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Chef Walter’s Flavors + Knowledge: Ricotta & Mascarpone Tart

Wednesday, April 30, 2014

 

This rustic tart is made mostly during holidays but I think it’s a great sweet to have any days. This recipe has sheep's ricotta and imported mascarpone. Both cheeses can be found in specialty cheese shops; however whole milk ricotta and domestic mascarpone are valid substitute.

Ricotta is an Italian fresh cheese made from sheep, cow, goat or buffalo’s milk whey left over from the production of cheese. Since the casein is filtered away from whey during cheese making process, Ricotta is suitable for persons with casein intolerance. Being low in fat and high in protein, Ricotta is a dieter’s dream cheese.

Traditional Italian fresh ricotta is smoother than cottage cheese but slightly grainy, white, moist and tastes mildly sweet. The light, delicate consistency and clean flavors make it a perfect accompaniment to a variety of recipes and dishes. Ricotta is a popular ingredient in many Italian dishes like lasagna, manicotti, cassata, cheesecake, calzone, pizza, and ravioli and dips. It is also suitable as a sauce thickener. Fresh Ricotta pairs great with Sauvignon Blanc.

Mascarpone is an Italian cheese from the Lombardy region, made by curdling milk cream with citric acid or acetic acid. It is a thick, double or triple cream, soft cheese with a very high fat content ranging from 60% to 75%. The resulting rich butterfat content makes the cheese an essential ingredient in Italian recipes like Tiramisu and cheesecakes.

The texture of Mascarpone ranges from smooth, creamy to buttery, depending on how it is processed during cheese making. The concise portrayal of Mascarpone really is just thickened cream that is on its way to becoming butter. Making the cheese is so simple that many people easily make their own Mascarpone at home. Mascarpone is used in both sweet and savory dishes. It is added to enhance the flavor of the dish without overwhelming the original taste. The cheese tastes best with anchovies, mustard and spices, or mixed with cocoa or coffee. Tiramisu, a layered dish with espresso, brandy, chocolate and Mascarpone has brought the cheese to the forefront of Italian cooking. Another possible use of Mascarpone is to thicken puddings and dessert creams. It is also popular as a standalone dessert served with fruit or syrup. Whether you buy Mascarpone or make it at home, it needs to be consumed within a few days or it can go bad. (Cheese.com)

Ricotta & mascarpone tart

Servings: 8-10

Ingredients

Pastry dough

• 2 tablespoons unsalted butter
• 1/2 cup granulated sugar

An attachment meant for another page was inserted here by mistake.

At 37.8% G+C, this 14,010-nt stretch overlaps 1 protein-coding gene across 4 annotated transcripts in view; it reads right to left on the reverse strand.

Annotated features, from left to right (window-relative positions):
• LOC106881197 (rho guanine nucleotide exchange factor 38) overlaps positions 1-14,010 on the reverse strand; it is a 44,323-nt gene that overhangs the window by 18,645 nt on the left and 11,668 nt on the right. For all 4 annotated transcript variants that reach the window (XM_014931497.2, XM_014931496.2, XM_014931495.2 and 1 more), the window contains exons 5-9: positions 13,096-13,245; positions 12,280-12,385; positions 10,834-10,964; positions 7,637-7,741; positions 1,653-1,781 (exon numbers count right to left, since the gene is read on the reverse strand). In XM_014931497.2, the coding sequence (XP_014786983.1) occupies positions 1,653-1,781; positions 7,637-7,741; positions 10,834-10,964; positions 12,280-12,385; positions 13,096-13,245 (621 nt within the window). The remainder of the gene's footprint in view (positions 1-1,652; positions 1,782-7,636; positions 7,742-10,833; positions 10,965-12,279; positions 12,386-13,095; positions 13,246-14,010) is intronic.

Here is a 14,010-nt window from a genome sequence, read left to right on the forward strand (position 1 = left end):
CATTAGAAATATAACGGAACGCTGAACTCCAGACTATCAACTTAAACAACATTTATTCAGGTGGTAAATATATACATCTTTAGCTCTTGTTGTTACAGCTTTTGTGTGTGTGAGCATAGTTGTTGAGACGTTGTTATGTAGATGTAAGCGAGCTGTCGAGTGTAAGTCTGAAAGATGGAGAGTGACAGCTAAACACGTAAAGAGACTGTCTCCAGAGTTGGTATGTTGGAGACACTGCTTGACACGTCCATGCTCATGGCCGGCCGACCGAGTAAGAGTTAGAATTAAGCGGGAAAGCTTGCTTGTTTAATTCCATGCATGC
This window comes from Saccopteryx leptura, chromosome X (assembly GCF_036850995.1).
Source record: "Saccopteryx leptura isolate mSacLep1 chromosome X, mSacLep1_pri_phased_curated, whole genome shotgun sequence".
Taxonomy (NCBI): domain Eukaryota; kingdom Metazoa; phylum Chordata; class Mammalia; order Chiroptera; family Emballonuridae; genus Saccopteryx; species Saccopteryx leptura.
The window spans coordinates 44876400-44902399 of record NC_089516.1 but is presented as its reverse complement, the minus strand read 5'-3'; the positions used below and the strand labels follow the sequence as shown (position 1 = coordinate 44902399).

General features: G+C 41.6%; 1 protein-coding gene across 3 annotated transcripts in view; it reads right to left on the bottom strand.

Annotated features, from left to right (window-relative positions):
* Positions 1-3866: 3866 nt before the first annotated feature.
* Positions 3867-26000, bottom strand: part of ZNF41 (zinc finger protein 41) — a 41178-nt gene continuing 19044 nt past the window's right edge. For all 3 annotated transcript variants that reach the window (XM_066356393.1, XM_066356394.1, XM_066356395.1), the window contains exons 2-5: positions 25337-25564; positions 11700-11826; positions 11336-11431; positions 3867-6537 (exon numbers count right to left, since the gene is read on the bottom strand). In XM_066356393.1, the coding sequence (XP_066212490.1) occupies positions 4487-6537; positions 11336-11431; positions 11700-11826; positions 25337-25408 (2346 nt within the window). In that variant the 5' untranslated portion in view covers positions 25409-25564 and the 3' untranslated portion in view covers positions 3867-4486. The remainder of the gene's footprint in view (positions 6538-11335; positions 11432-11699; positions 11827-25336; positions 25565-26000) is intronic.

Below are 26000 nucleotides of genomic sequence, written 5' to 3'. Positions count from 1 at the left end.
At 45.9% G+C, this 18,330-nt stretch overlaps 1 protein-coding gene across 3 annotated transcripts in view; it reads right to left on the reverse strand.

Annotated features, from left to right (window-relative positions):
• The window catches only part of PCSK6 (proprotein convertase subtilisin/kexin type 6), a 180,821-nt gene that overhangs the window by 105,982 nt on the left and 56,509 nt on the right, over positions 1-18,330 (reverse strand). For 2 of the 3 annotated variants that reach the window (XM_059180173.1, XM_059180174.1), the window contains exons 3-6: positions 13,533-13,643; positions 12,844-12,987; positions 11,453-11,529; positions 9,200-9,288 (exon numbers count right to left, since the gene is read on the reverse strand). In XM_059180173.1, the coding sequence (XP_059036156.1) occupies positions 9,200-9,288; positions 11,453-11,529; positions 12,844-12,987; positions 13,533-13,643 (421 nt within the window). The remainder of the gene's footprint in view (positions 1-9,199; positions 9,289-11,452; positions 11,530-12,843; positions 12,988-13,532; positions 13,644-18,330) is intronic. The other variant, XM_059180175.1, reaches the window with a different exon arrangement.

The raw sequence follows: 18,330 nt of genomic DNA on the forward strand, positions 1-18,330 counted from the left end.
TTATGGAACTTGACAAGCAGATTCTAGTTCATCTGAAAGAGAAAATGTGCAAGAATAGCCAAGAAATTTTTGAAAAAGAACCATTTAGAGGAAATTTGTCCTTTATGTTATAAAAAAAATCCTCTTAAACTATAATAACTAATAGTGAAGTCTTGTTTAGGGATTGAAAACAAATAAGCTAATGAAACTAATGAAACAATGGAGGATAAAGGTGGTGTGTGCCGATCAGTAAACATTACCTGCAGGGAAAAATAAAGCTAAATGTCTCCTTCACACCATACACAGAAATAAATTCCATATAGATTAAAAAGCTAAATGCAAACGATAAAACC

• 3 whole eggs, beaten
• 1 1/2 cup all-purpose flour, sifted
• 2 teaspoons baking powder
• 1 egg yolk, to brush on lattice strips

Filling

• 2 pounds sheep ricotta or whole milk
• 1 pound mascarpone, imported or domestic
• 3/4 cup granulated sugar
• 2 or 3 tbsp. anisette liqueur (optional, but recommended)
• 4 whole eggs, beaten
• ½ cup dark chocolate chips

Directions

• To make pastry, cream together butter and sugar, add beaten eggs, sifted flour and baking powder. Mix well and knead. Wrap tightly in plastic wrap and let stand for 2 hours. This is enough pastry for one bottom shell and the lattice strips for the top

To make the filling:

• In a large bowl mix ricotta, sugar, beaten eggs and chocolate.
• Assembling: Divide pie crust into two portions, with one portion being slightly larger (for the bottom crust). Roll out crust on a lightly floured surface and fit loosely into a deep 9 inch tart pan with removable bottom. Add filling to tart shell and level off.
• Cut second portion of pastry into long lattice strips and arrange by interleaving the strips into a lattice pattern. Brush the pastry with lightly beaten egg yolk.
• Bake in a preheated 350°F oven for approximately one hour.
• When pie has cooled, dust top generously with confectioners’ sugar.

Note: For an extra special touch, store anise seed in a jar of confectioners’ sugar for at least 1 month. This adds a wonderful flavor to many Italian baked desserts.

 

Master Chef Walter Potenza is the owner of Potenza Ristorante in Cranston, Chef Walters Cooking School and Chef Walters Fine Foods. His fields of expertise include Italian Regional Cooking, Historical Cooking from the Roman Empire to the Unification of Italy, Sephardic Jewish Italian Cooking, Terracotta Cooking, Diabetes and Celiac. Recipient of National and International accolades, awarded by the Italian Government as Ambassador of Italian Gastronomy in the World. Currently on ABC6 with Cooking Show “Eat Well”. www.chefwalter.com / http://www.chefwalter.blog.com/

 

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